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Multivariate Optimization – KKT Conditions

  • Difficulty Level : Expert
  • Last Updated : 17 Jul, 2020
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What’s a multivariate optimization problem?

In a multivariate optimization problem, there are multiple variables that act as decision variables in the optimization problem.

z = f(x1, x2, x3…..xn)

So, when you look at these types of problems a general function z could be some non-linear function of decision variables x1, x2, x3 to xn. So, there are n variables that one could manipulate or choose to optimize this function z. Notice that one could explain univariate optimization using pictures in two dimensions that is because in the x-direction we had the decision variable value and in the y-direction, we had the value of the function. However, if it is multivariate optimization then we have to use pictures in three dimensions and if the decision variables are more than 2 then it is difficult to visualize.

Why we are interested in KKT Conditions?

Multivariate optimization with inequality constarint: In mathematics, an inequality is a relation which makes a non-equal comparison between two numbers or other mathematical expressions. It is used most often to compare two numbers on the number line by their size. There are several different notations used to represent different kinds of inequalities. Among them <, >, ≤, ≥ are the popular notation to represent different kinds of inequalities. So if there is given an objective function with more than one decision variable and having an inequality constarint then this is known as so.

min 2x12 + 4x22
3x1 + 2x2 ≤ 12

Here x1 and x2 are two decision variable with inequality constraint 3x1 + 2x2 ≤ 12

So in the case of multivariate optimization with inequality constraints, the necessary conditions for x̄* to be the minimizer is it must be satisfied KKT Conditions. So we are interested in KKT conditions.

KKT Conditions:

KKT stands for Karush–Kuhn–Tucker. In mathematical optimization, the Karush–Kuhn–Tucker (KKT) conditions, also known as the Kuhn–Tucker conditions, are first derivative tests (sometimes called first-order necessary conditions) for a solution in nonlinear programming to be optimal, provided that some regularity conditions are satisfied.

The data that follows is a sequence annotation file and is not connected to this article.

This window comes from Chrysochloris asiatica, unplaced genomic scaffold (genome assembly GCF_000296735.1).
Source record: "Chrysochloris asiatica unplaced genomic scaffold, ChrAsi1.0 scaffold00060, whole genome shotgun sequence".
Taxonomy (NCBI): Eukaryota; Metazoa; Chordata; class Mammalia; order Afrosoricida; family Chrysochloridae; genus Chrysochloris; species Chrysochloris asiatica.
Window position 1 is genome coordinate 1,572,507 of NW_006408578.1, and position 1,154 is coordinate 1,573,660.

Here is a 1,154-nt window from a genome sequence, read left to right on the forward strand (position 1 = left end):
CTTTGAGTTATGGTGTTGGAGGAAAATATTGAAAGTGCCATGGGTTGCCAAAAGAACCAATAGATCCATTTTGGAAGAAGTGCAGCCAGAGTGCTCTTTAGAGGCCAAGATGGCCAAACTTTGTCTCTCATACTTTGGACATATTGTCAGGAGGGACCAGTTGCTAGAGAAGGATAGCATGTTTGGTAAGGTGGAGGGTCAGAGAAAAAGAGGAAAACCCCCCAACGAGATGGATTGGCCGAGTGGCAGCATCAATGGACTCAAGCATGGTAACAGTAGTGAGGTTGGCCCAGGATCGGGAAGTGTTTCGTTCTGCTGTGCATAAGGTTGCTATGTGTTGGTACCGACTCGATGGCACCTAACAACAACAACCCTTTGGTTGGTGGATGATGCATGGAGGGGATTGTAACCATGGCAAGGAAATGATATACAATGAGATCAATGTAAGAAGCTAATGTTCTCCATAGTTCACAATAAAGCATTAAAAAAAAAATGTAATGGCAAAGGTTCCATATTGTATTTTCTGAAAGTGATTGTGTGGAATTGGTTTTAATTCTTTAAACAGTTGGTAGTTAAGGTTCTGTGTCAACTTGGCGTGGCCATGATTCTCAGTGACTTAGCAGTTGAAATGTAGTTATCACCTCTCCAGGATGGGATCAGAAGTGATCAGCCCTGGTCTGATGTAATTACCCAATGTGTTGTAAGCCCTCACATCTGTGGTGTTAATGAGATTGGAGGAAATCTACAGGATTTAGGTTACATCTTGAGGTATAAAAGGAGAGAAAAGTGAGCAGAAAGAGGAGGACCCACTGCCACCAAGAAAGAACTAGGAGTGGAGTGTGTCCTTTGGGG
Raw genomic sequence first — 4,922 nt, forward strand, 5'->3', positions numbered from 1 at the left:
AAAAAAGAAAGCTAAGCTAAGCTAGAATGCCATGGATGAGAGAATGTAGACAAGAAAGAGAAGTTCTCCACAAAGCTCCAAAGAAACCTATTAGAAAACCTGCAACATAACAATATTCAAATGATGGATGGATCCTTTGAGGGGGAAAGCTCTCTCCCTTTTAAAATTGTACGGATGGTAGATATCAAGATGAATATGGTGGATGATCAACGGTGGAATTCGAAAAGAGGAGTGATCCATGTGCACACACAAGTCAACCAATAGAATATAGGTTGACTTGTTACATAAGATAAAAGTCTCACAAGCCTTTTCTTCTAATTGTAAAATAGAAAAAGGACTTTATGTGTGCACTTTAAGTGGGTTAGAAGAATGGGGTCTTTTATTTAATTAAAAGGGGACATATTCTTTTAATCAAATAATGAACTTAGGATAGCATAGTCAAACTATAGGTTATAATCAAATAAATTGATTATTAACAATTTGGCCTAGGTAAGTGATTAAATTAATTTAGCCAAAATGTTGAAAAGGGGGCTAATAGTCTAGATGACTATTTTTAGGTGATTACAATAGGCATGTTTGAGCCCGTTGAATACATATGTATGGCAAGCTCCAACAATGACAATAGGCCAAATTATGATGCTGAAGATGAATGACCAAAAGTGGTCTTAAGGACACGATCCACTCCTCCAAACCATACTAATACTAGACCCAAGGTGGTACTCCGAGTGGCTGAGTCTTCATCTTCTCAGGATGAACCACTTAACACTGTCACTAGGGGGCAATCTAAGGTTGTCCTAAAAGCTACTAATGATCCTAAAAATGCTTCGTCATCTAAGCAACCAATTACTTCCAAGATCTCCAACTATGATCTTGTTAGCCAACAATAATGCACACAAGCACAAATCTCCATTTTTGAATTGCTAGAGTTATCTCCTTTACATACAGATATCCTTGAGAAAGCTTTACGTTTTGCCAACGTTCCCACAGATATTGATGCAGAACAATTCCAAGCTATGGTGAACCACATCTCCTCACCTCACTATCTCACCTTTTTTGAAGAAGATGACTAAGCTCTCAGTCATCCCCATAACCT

So generally multivariate optimization problems contain both equality and inequality constraints.

z = min f(x̄)
hi (x̄) = 0, i = 1, 2, …m
gj (x̄) ≤ 0, j = 1, 2, …l

Here we have ‘m’ equality constraint and ‘l’ inequality constraint.

Here are the conditions for multivariate optimization problems with both equality and inequality constraints to be at it is optimum value.

  • Condition 1:
     \nabla f(x^*) + \Sigma _i_=_1^l [\nabla h_i(x^*)] \lambda _i^* + \Sigma _j_=_1^m [\nabla g_j(x^*)] \mu _j^* = 0
    f(x^*) = f(x_1, x_2, …., x_n) = Objective function
    h(x^*) = h(x_1, x_2, …., x_n) = Equality constraint
    g(x^*) = g(x_1, x_2, …., x_n) = Inequality constraint
    \lambda _i^* = Scalar multiple for equality constarint
    \mu _j^* = Scalar multiple for inequality constarint
  • Condition 2:
    h_i(x^*) = 0, for i = 1, ...l

    This condition ensures that the optimum satisfies equality constraints.

  • Condition 3:
    \lambda _i \in R, for i = 1, ..., l

    The lambda must be some real number so as many real numbers as there are in equality constraints.

  • Condition 4:
    g_j(x^*) \leq 0, j = 1, ..., m

    Much like in condition 2 that the optimum satisfies equality constraints, we need to have the inequality constraint also to be satisfied by the optimum point. So this ensures that the optimum point is in the feasible region.

  • Condition 5:
    \mu _j^*(g_j(x^*)) = 0

    Now, this is the real difference between the equality constraint condition and the inequality constrained situation shows up. And this condition is known as complementary slackness condition. So, what this says is if you take a product of the inequality constraint and the corresponding \mu _j^* then that has to be 0. Basically what it means is either \mu _j^* is 0 in which case g_j(x^*) is free to be any value such that this condition is satisfied or g_j(x^*) is 0 in which case we have to compute \mu _j^* and the \mu _j^* that we compute has to be such that it is a positive number or it is greater than equal to 0.

  • Condition 6:
    \mu _j^* \geq 0, j = 1, .., m

    In the condition 5 we have seen that either \mu _j^* is 0 in which case g_j(x^*) is free to be any value such that this condition is satisfied or g_j(x^*) is 0 in which case we have to compute \mu _j^* and the \mu _j^* that we compute has to be such that it is a positive number or it is greater than equal to 0. So, this condition is there to ensure that whatever optimum point that you have, there is no possibility of any more improvement from the optimum point. So that is the reason why this condition is there.

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